It did occur to me that this title for a Blog might create an anticipation of some kind of Sado-Masochist content, but I suppose that anybody looking for that will be disappointed (unless they count walking in the rain).
I was thinking of the apparently ancient practice of walking parish boundaries and performing various bizarre rituals; mostly seeming to involve birch besoms and cruelty to small children. (I often take small children on my walks, but I hope that I’m not cruel, and I never take a birch besom)
The point is that, by necessity, my walks are likely to be short and local, mainly starting from my own front door. I was thinking of the idea of the familiar and intimate: places visited frequently, at particular times of day or seasons of the year.
At the back of my mind I was also thinking about this passage form Richard Mabey’s essay Spring Fever (collected in In A Green Shade):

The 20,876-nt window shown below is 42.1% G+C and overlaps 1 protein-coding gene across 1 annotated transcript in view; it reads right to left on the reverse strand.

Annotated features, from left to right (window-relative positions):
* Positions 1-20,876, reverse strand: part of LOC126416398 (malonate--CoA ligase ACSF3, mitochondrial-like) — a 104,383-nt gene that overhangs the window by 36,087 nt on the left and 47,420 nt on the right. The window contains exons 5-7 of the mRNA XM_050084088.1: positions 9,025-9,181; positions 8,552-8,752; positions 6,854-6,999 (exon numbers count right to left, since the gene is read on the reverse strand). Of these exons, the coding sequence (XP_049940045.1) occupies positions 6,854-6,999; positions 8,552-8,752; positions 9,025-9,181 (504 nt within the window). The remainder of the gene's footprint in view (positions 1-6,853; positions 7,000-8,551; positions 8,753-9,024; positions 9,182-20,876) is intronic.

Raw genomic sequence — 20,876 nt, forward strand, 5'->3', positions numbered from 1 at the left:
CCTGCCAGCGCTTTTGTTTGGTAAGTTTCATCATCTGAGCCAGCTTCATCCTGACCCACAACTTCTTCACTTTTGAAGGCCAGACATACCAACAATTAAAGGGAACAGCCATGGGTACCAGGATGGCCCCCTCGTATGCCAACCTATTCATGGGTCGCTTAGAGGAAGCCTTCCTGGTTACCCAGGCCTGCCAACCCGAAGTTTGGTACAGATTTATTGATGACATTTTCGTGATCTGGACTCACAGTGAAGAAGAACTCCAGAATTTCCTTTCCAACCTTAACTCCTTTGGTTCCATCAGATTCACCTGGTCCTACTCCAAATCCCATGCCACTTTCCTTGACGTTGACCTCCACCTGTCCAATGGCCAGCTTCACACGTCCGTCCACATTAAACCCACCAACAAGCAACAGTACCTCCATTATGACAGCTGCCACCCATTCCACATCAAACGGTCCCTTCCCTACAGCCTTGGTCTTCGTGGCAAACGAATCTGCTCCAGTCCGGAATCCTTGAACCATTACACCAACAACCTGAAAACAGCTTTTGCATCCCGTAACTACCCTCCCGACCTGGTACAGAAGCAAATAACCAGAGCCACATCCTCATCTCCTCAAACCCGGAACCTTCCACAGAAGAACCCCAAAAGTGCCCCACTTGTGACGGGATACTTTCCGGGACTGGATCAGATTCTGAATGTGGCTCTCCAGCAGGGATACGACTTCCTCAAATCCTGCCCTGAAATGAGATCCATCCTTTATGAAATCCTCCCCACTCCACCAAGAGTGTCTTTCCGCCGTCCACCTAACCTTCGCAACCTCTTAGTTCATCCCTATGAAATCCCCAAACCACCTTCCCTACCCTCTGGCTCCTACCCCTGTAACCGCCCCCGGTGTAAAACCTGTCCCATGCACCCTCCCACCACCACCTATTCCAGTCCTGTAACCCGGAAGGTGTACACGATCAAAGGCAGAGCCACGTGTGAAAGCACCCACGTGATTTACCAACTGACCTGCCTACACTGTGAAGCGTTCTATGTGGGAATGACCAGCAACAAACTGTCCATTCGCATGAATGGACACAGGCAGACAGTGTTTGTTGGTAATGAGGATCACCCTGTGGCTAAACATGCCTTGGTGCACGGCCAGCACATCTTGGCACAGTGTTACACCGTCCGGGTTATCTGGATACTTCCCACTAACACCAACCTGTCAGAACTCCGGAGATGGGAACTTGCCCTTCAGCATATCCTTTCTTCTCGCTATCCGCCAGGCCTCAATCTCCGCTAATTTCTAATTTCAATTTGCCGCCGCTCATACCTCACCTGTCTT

And with the spring fully settled, I feel the need to see the summer birds ‘in their places’. I suppose it is a kind of beating of the bounds , not just the parish itself, but of my internal map of haunts and memories, a way of confirming the continuity in my own life as much as in the landscape.
I was amused to read on M & G go for A Walk: “we wandered onto paths that we’ve not before trodden and ended up completing a very brisk 5 miles (which just about qualifies it to go in my mileage log).”
I don’t keep a mileage log (although…..why not, what an appealing idea), but if I did a 5 mile qualifying minimum would make the whole idea redundant anyway.
Arnside Tower…..one of my haunts